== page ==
I had a revelation about overcoming obstacles during a recent visit to San Diego. I was taking a walk on La Jolla Shores, my favorite beach. Partially because I grew up going there, but also because, as an adult, I find my walks there to be significantly grounding and restoring. They bring me insight, ideas, and inspiration almost every time.
This time was no different.
I walk north, like I usually do, taking a moment underneath the pier to watch the waves march towards me. One by one, their movement is fluid and consistent, and I feel the endlessness of life’s possibilities. Then, I head to the point where most people turn around:
I climb over them, to the area of beach that rarely sees anyone. It’s my favorite part. It’s that stretch of beach that brings me another level of distraction-free solitude. On this day, I only saw two people walk past me in 45 minutes.
It was a typical walk for me until my return. I didn’t know that it would be a day of overcoming challenges.
On my way back, I notice the tide rolling in. This is an unusual time of the day for this to happen. I cross the rocks and head to where I can see the shore. I take steps between sand and rocks, my feet submerged in water. My eyes are on the ground, and I’m focused. Then suddenly, a waist-high wave knocks me off balance.
I hold my phone high in the air thinking to myself, Good God! Why do I have this phone? I didn’t buy the insurance! It’s at this moment I realize that during the commotion, my left foot had collided with a rock. The saltwater began to sting the open wound. Of course, I couldn’t help but think, Well, at least my foot is being bathed in saltwater!
A book I’m reading for the second time comes to mind almost immediately, The Obstacle Is The Way – The Timeless Art of Turning Trials Into Triumph by Ryan Holiday, and I literally laugh out loud at my next thought, “Life is a living workshop.”
Overcoming Obstacles One Step at a Time
I decide that, rather than panic, I need to engage. I know I can think my way through overcoming challenges with absolute calm, as long as I remain fully present with each step. Reaching into my knowledge base to guide me, I stand still and try to come up with a plan.
Strategic is my number one strength (based on the Clifton Strengthsfinder Assessment), so I engage and activate. This is the first step to overcoming obstacles. I think to myself, Deborah, what is the best possible path for the best possible outcome? This is always the question I lean on when making decisions.
The cucumber is bitter?Marcus Aurelius
Then throw it out.
There are brambles in the path? Then go around.
That’s all you need to know.
I’m in the middle of an area full of rocks that I can’t see. I just know they’re there. I can barely make out my feet beneath the water. I look at the ocean, and another high wave is heading my way. I need to move. But, instead, I’m frozen.
Obstacle Paralyzation. Sometimes when overcoming obstacles, we’re put in a place of paralysis. With awareness, that frozen moment can be used for an obstacle navigation plan.
Then it hits me. I don’t need to see the rocks. I can move by feeling my way around. I put my right foot forward and feel the ground in front of me. It’s flat, so I take a step forward. Then, I go to move my left foot, and I feel a slope, which means that there’s another rock.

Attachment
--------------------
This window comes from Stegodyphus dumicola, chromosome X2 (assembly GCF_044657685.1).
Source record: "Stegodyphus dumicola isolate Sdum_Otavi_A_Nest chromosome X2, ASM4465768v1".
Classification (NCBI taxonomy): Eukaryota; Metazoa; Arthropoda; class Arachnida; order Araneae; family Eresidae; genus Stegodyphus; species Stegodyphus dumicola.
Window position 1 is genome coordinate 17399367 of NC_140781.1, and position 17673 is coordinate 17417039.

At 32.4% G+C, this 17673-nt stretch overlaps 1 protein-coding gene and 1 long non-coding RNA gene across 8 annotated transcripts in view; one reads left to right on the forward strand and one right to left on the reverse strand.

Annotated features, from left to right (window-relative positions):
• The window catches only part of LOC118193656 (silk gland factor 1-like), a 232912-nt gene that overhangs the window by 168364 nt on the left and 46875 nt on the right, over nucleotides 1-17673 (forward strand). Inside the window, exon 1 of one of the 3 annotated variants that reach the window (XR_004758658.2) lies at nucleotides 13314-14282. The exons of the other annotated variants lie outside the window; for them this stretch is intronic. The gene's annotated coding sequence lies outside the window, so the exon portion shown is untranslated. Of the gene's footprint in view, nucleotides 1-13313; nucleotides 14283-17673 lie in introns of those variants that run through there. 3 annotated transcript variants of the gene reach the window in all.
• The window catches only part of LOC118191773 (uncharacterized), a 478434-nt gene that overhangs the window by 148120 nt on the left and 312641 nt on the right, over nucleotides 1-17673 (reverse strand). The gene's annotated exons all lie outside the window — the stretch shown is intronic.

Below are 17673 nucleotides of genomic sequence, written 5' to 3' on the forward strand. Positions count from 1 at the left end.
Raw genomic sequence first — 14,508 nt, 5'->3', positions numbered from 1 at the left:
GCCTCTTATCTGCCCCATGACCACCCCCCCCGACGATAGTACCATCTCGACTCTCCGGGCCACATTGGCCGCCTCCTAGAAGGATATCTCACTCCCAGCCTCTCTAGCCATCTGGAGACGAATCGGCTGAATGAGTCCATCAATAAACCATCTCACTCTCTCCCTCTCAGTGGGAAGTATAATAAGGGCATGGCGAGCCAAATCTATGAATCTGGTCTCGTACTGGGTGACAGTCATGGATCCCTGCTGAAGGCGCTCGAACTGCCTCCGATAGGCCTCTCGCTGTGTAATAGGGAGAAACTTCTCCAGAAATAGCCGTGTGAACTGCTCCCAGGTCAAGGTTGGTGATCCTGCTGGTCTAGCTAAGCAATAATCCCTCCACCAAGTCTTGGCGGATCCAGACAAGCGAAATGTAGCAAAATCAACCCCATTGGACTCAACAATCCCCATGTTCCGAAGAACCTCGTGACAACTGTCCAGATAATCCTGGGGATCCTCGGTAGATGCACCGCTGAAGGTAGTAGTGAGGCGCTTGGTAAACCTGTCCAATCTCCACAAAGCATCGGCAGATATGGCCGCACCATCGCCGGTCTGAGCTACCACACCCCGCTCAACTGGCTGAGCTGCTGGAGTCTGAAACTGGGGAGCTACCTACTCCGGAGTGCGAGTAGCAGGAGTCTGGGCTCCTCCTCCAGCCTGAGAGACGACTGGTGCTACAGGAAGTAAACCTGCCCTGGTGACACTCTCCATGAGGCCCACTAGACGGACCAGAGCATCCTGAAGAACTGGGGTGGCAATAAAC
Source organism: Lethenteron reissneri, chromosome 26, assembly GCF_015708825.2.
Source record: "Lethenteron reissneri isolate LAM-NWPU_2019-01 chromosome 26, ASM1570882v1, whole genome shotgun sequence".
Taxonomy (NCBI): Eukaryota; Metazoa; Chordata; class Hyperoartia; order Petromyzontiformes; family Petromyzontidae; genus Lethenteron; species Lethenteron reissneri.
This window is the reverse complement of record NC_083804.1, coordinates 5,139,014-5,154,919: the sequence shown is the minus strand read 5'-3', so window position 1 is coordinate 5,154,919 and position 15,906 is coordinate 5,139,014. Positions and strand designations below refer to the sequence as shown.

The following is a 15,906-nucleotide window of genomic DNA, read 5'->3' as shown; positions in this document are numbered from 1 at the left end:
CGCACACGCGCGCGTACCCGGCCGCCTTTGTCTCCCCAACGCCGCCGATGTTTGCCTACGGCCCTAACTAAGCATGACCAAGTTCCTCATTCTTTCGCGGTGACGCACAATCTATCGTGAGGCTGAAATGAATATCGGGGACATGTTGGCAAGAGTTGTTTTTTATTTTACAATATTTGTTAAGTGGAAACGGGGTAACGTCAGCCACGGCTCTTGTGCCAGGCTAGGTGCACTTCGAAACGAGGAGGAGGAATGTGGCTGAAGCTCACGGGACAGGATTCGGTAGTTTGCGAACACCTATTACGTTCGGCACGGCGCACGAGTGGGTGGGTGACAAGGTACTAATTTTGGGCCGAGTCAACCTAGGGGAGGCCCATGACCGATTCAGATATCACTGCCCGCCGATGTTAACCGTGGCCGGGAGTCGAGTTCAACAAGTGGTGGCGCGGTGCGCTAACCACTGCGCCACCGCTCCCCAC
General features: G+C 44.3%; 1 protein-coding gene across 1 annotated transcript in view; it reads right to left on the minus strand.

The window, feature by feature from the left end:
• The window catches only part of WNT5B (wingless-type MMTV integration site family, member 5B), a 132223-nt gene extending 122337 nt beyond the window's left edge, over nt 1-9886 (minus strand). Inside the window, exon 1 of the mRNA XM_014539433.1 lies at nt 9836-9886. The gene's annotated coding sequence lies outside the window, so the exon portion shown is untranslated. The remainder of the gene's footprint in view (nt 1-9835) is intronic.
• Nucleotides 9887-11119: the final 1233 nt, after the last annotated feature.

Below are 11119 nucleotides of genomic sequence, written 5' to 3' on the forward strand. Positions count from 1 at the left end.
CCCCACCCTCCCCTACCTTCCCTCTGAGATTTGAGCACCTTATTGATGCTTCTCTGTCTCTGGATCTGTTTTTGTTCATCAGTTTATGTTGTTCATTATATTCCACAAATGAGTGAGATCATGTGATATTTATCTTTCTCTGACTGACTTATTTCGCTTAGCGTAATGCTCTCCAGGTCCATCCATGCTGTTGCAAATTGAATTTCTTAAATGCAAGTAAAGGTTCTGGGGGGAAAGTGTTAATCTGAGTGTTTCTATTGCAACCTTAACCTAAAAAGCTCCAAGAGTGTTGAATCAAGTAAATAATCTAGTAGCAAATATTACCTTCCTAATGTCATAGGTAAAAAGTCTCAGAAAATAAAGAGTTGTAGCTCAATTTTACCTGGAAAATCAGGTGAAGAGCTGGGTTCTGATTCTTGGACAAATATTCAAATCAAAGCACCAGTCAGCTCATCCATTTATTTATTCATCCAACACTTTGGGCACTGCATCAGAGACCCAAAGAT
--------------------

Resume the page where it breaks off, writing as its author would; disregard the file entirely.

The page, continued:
Then, another wave crashes into me. Obstacles are negotiable, I think to myself.
Sometimes when faced with an obstacle, we feel like we need to have absolute clarity about the solution. Often, that is the very thing that slows our progress. I have experienced this more than one time in my life while overcoming obstacles. The truth is – you can feel your way through to the solution, keeping your awareness high and taking that “next right step,” one step at a time.
I brace myself, and begin to time the incoming tides. I take small steps, watching the rocks beneath me. Then, I realize, between tides, I have a brief moment where I can see the rocks before another wave comes and covers them again.
That’s it! I have my obstacle navigation plan. I decide to feel and step slowly when I can’t see the rocks, but the second they become visible, I’ll surge and move faster.
I concentrate and pause only when a wave threatens to knock me off balance, but I never stop. I move forward slowly, then fast, slowly, then fast until my feet hit the shore.
I make it to safety.
While it was just a few moments, it was a terrifying and exhilarating experience. Sure enough, my foot was a bloody mess. But, I wasn’t upset about it, because for me, the entire experience was an incredibly poignant metaphor for overcoming obstacles in normal life.
I will never look at any obstacle the same, because I realized something. Obstacles are just opportunities to challenge ourselves and the work we’ve done. There are lessons to be learned in these moments. This trip to La Jolla Shores taught me something:
The most important element of maintaining momentum is to never stop moving.
Remember these four things next time you’re overcoming an obstacle:
- Tune up your awareness, feel your way at first
- Make small moves, and pay attention when you can’t see the next step
- Surge forward when the way is clear
- Pause, but never stop
Always reach into your strengths and rely on them in these moments of crisis. They could be the difference between making it to shore and being knocked down by incoming waves.
Power Up, Power Around, Power On!
Keep striving for the extraordinary,